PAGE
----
Efforts to mitigate the spread of COVID-19 have led officials at local, state, and federal levels to make important decisions over what services and industries should be deemed “essential.” 

What businesses are so important to the broader society that we ought to do all we can to ensure their continuity and minimize disruptions to their operations? 

Manufacturing is one such economic sector. Not only do manufacturers produce the consumer goods that we rely on every day, but during this pandemic it’s our manufacturers who are delivering the lifesaving medical equipment we urgently need, in some cases shifting entire factories from the production of some seemingly unrelated item to things like ventilators or personal protective equipment (PPE).

The essential nature of manufacturing is most evident along North America’s borders, where goods whiz back and forth between sister communities from the Pacific Ocean to the Gulf of Mexico, and between northern industrial powerhouses like Detroit and Windsor, Ont. 

But viruses know no borders. This adds a high-stakes level of complication in companies’ efforts to sustain cross-border manufacturing of desperately needed goods, and to preserve supply chains and logistical operations in this highly integrated and interdependent economy.

North America’s manufacturers are up for the challenge.

Since the declaration of a pandemic, manufacturers have moved swiftly to enhance the safety of their workforce and their workplaces on both sides of the border. 

Whether in the U.S., Canada, or Mexico, already safe, clean, and secure facilities that oftentimes have nurses and medical personnel on-site, are now taking temperatures of employees at the start of shifts, providing PPE to workers, mandating the use of antibacterial gel, sanitizing cafeterias and common areas, practicing social distancing in accordance with government guidelines, prohibiting employee travel, and much more. The measures implemented are standardized at all facilities. Employers are taking steps to ensure their employees stay healthy, no matter where they are working.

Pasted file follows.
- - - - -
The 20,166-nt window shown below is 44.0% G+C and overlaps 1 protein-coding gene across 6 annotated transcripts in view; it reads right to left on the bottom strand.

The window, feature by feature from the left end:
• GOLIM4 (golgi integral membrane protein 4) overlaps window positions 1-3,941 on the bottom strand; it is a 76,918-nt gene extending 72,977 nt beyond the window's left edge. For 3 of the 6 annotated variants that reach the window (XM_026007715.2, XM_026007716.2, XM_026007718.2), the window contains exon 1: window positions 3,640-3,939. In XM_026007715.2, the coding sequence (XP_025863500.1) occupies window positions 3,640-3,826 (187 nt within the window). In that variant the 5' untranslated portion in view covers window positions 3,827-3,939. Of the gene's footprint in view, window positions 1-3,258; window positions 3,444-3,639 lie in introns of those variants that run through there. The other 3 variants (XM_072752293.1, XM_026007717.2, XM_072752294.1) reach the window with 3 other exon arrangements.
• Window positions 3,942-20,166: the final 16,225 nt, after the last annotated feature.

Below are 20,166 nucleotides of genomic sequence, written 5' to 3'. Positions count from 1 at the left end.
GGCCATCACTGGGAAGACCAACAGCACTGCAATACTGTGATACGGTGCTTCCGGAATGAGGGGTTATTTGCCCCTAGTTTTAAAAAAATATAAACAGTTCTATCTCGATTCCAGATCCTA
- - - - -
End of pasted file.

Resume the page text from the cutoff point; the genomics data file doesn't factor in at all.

And employers are working closely with public health officials, reporting symptomatic cases among employees regardless of which side of the border they might appear, and allowing health inspectors to visit facilities whenever and wherever. In those tragic cases where an employee is lost to a suspected case of COVID-19, employers are transparently sharing any information requested by health agencies.

The reason for these enhanced protocols is obvious: Not only is it the right and responsible thing to do, but without a healthy, vibrant workforce, manufacturers can’t deliver the goods hospitals and governments need to treat patients and keep us safe.

The expansion of the North American economy over the previous quarter-century was due in no small part to the growth of cross-border manufacturing and innovative companies and workers whose products led to hundreds of thousands of new jobs in all three countries and an improved quality of life. 

As we approach the implementation of the USMCA and a new era of cross-border collaboration and cooperation, the coronavirus has thrown the global economy into a state of suspended animation. This is causing some to question whether the interconnectedness that has defined North American borders must be unwound in order to preserve the public’s health.

But shuttering factories isn’t the answer, nor is weakening North American supply chains that could cause entire industries to migrate overseas. 

The manufacturing companies that operate on both sides of the border have proven throughout this pandemic that it’s their products and people who are central to breaking this virus’ stranglehold. This essential sector of the economy can and should continue to operate safely and responsibly in a manner that ensures employees’ health and that of the communities where they’re located.

Editor’s Note: The author of the above guest column, Paola Avila, is chair of the Border Trade Alliance. She is the vice president of international business affairs for the San Diego Regional Chamber of Commerce.

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